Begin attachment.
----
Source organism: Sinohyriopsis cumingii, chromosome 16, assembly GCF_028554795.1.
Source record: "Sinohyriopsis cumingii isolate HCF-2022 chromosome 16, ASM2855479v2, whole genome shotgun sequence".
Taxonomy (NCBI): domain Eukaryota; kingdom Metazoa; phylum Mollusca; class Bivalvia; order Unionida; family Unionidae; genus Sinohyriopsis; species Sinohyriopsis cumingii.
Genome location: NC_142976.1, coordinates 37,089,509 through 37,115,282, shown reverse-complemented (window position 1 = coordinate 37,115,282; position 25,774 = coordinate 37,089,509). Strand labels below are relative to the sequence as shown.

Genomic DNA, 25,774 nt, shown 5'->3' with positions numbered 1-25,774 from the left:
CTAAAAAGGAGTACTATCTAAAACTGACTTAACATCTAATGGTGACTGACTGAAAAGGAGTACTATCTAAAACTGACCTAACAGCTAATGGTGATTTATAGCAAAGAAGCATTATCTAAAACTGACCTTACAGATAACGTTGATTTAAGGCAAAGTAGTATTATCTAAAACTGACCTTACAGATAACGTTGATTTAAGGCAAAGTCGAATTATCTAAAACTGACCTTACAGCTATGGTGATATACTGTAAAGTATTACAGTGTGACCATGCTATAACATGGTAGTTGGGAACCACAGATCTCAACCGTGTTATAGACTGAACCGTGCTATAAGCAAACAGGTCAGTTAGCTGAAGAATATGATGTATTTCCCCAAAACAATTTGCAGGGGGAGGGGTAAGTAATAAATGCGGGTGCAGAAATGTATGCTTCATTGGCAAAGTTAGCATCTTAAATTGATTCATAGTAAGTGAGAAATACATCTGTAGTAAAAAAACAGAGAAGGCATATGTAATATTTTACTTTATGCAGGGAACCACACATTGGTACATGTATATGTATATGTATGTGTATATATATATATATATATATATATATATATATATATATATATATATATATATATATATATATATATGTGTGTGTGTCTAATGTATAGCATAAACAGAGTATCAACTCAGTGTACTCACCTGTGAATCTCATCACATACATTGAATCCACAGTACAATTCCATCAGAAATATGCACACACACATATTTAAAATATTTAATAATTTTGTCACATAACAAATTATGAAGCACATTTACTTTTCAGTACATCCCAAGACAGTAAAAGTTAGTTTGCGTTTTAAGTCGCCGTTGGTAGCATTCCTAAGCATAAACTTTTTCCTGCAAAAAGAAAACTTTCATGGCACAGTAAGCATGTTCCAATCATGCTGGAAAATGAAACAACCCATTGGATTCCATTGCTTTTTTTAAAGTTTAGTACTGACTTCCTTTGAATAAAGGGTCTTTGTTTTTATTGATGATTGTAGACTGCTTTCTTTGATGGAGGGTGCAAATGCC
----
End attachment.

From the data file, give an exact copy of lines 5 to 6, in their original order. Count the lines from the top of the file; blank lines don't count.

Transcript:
Genomic DNA, 25,774 nt, shown 5'->3' with positions numbered 1-25,774 from the left:
CTAAAAAGGAGTACTATCTAAAACTGACTTAACATCTAATGGTGACTGACTGAAAAGGAGTACTATCTAAAACTGACCTAACAGCTAATGGTGATTTATAGCAAAGAAGCATTATCTAAAACTGACCTTACAGATAACGTTGATTTAAGGCAAAGTAGTATTATCTAAAACTGACCTTACAGATAACGTTGATTTAAGGCAAAGTCGAATTATCTAAAACTGACCTTACAGCTATGGTGATATACTGTAAAGTATTACAGTGTGACCATGCTATAACATGGTAGTTGGGAACCACAGATCTCAACCGTGTTATAGACTGAACCGTGCTATAAGCAAACAGGTCAGTTAGCTGAAGAATATGATGTATTTCCCCAAAACAATTTGCAGGGGGAGGGGTAAGTAATAAATGCGGGTGCAGAAATGTATGCTTCATTGGCAAAGTTAGCATCTTAAATTGATTCATAGTAAGTGAGAAATACATCTGTAGTAAAAAAACAGAGAAGGCATATGTAATATTTTACTTTATGCAGGGAACCACACATTGGTACATGTATATGTATATGTATGTGTATATATATATATATATATATATATATATATATATATATATATATATATATATATATATATATATATGTGTGTGTGTCTAATGTATAGCATAAACAGAGTATCAACTCAGTGTACTCACCTGTGAATCTCATCACATACATTGAATCCACAGTACAATTCCATCAGAAATATGCACACACACATATTTAAAATATTTAATAATTTTGTCACATAACAAATTATGAAGCACATTTACTTTTCAGTACATCCCAAGACAGTAAAAGTTAGTTTGCGTTTTAAGTCGCCGTTGGTAGCATTCCTAAGCATAAACTTTTTCCTGCAAAAAGAAAACTTTCATGGCACAGTAAGCATGTTCCAATCATGCTGGAAAATGAAACAACCCATTGGATTCCATTGCTTTTTTTAAAGTTTAGTACTGACTTCCTTTGAATAAAGGGTCTTTGTTTTTATTGATGATTGTAGACTGCTTTCTTTGATGGAGGGTGCAAATGCC